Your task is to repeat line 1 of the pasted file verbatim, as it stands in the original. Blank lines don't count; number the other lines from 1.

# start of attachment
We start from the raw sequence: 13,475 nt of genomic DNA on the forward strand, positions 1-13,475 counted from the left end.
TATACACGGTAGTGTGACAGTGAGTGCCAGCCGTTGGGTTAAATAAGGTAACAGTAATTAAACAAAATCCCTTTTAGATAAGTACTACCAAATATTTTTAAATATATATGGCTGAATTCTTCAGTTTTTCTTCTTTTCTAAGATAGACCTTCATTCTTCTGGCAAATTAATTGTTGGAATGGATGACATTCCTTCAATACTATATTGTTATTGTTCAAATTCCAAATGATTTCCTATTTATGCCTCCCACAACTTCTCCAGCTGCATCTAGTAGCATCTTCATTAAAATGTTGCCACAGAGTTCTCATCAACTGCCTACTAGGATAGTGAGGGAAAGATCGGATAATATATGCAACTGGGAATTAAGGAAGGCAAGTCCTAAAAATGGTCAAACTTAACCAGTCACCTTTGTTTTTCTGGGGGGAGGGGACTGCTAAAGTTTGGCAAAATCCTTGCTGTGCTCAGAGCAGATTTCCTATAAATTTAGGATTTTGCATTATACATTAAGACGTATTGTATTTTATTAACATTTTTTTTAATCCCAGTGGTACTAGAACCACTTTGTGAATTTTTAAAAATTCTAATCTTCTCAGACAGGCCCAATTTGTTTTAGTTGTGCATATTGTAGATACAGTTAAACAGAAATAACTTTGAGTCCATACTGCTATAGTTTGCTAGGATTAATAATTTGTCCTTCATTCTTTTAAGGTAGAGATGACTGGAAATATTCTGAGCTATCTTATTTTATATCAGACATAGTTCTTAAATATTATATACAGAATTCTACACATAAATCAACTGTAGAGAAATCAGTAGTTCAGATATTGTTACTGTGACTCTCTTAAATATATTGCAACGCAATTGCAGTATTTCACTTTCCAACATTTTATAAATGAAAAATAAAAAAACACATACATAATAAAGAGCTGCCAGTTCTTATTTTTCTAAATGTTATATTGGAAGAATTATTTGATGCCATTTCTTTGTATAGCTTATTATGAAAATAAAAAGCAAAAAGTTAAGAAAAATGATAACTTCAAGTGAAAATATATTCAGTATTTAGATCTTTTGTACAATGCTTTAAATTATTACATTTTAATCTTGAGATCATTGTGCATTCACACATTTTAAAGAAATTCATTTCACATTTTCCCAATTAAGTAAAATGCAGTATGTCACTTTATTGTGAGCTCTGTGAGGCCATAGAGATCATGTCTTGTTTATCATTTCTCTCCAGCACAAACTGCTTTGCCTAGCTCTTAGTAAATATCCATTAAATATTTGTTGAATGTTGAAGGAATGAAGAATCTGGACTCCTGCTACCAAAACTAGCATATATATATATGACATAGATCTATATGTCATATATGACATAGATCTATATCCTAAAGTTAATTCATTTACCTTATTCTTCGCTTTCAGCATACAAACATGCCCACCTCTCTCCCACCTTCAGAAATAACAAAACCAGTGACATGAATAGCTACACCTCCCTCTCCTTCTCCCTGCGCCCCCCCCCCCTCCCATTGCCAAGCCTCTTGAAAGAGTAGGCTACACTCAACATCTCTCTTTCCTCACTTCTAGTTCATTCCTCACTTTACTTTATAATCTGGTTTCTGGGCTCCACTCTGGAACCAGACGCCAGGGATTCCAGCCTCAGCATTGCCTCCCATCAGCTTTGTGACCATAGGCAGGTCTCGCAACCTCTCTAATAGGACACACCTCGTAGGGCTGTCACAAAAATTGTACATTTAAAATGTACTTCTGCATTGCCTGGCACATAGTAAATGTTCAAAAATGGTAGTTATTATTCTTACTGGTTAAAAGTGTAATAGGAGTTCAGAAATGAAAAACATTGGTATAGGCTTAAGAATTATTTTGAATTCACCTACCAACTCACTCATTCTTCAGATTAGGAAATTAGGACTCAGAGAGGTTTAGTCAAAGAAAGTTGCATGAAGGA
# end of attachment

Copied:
We start from the raw sequence: 13,475 nt of genomic DNA on the forward strand, positions 1-13,475 counted from the left end.